Lord = Greek “kurios” = “having power or authority.”  It was used in that day of owners and masters and fathers and such.  It was also used in the Septuagint version of the OT to translate the term Jehovah.  Jesus used the title in reference to Himself (Matthew 7:21).  Then in his first sermon, Peter applied the term to Jesus, saying, “God has made Him both Lord and Christ—this Jesus whom you crucified” (Acts 2:36).  Following the resurrection, with two exceptions (Acts 10:14; Revelation 7:14), there is no record of believers using the term kurios in addressing anyone except God and the Lord Jesus.  In other words, following the resurrection of the Lord Jesus, as far as believers in Christ were concerned, there was only worthy of the title Lord, and that was Jesus.  And in reference to Jesus the term is used in a very practical and relevant fashion in other texts:

  • Salvation is to those who confess Him as Lord. Romans 10:9, “That if you confess with your mouth Jesus as Lord, and believe in your heart that God raised Him from the dead, you shall be saved.”
  • The believer is exhorted to set apart Jesus as Lord. 1 Peter 3:15, “But sanctify Christ as Lord in your hearts.”

Christ.  The term means “anointed” and speaks to Jesus’ identity as the Messiah of Israel.  When Jesus asked His disciples of their understanding of His identity, Peter responded by saying, “Thou are the Christ, the Son of the living God” (Matthew 16:16).  And Jesus affirmed Peter because, by divine revelation, Peter understood the truth about Jesus.  Later, following Christ’s resurrection and the out-pouring of the Spirit, Peter would declare: “Therefore let all the house of Israel know for certain that God has made Him both Lord and Christ—this Jesus whom you crucified” (Acts 2:36).  And we should note, that in this very first sermon of Peter, the first sermon preached, we have the same terms used of Jesus that we find in Philippians 2:9-11.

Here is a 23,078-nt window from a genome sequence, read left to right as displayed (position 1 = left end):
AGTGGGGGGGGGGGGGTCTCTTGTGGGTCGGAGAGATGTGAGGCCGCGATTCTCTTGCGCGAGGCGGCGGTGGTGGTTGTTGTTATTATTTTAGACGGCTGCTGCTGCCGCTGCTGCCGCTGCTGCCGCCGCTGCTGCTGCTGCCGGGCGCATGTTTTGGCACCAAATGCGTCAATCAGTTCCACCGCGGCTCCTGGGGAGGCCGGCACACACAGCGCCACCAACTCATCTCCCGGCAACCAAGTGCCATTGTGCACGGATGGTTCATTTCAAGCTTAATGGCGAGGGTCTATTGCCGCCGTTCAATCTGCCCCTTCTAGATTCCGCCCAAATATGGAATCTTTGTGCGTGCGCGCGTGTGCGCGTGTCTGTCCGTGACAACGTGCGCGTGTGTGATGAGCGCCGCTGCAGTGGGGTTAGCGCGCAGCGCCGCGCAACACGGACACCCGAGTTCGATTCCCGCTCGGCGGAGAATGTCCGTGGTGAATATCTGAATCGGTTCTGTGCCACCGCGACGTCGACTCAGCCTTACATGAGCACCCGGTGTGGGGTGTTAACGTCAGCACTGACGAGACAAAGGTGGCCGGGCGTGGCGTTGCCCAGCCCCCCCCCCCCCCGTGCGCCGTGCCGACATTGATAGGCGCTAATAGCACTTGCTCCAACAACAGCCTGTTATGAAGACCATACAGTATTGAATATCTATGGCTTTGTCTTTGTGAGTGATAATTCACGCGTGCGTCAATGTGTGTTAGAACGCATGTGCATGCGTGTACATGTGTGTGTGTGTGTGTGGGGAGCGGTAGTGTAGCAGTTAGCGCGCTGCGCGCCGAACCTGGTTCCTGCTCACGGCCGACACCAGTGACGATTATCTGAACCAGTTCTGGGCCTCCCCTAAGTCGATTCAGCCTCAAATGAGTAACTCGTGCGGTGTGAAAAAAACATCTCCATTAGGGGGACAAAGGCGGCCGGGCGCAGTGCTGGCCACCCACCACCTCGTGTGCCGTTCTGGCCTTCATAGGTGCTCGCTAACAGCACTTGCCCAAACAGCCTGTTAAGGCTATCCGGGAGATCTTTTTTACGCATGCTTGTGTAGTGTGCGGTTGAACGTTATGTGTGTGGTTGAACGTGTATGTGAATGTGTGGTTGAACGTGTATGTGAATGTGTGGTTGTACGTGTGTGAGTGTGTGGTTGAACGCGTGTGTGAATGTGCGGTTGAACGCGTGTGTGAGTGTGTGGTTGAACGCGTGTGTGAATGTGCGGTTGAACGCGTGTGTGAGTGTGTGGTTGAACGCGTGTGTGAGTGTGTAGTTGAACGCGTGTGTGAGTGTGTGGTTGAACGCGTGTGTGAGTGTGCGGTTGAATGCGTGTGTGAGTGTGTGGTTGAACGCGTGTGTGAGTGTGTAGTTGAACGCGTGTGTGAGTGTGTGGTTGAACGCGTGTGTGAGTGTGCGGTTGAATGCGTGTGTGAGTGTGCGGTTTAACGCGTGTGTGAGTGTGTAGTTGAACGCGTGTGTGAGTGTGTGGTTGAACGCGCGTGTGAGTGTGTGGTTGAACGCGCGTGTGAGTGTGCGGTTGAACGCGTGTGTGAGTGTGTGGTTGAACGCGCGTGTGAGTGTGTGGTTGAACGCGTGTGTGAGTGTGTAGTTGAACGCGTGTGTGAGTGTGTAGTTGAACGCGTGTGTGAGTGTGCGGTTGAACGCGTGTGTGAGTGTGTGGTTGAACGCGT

Jesus.  The term is the Greek equivalent of the Hebrew name “Joshua.”  It was a common name up to the second century.  The term itself means “Jehovah saves.”  That’s the meaning of the name.  It is a name which expresses Christ’s humanity.  Now if we are going to appreciate the meaning of His name, “Jehovah saves,” we need to do a little background study.

The name “Jehovah” occurs over 6000 times and in every period of biblical Hebrew.  Because it was written without the vowels, there is some debate regarding its exact pronunciation.  So sometimes you will hear it as “Jehovah” and sometimes as “Yahweh.”  It is the name by which God revealed Himself to Moses.  Exodus 3:13-14, “Then Moses said to God, ‘Behold, I am going to the sons of Israel, and I shall say to them, ‘The God of your fathers has sent me to you.’ Now they may say to me, ‘What is His name?’  What shall I say to them?”  And God said to Moses, ‘I am who I am”; and He said, “Thus you shall say to the sons of Israel, ‘I am has sent me to you.’”  The NASB has a note regarding this expression, “I am,” which says: “Related to the name of God, YHWH, rendered LORD, which is derived from the verb HAYAH, to be.”  So that’s where “Jehovah” or “Yahweh” comes from.  The name speaks to His self-existent nature and therefore His identity as our Creator God.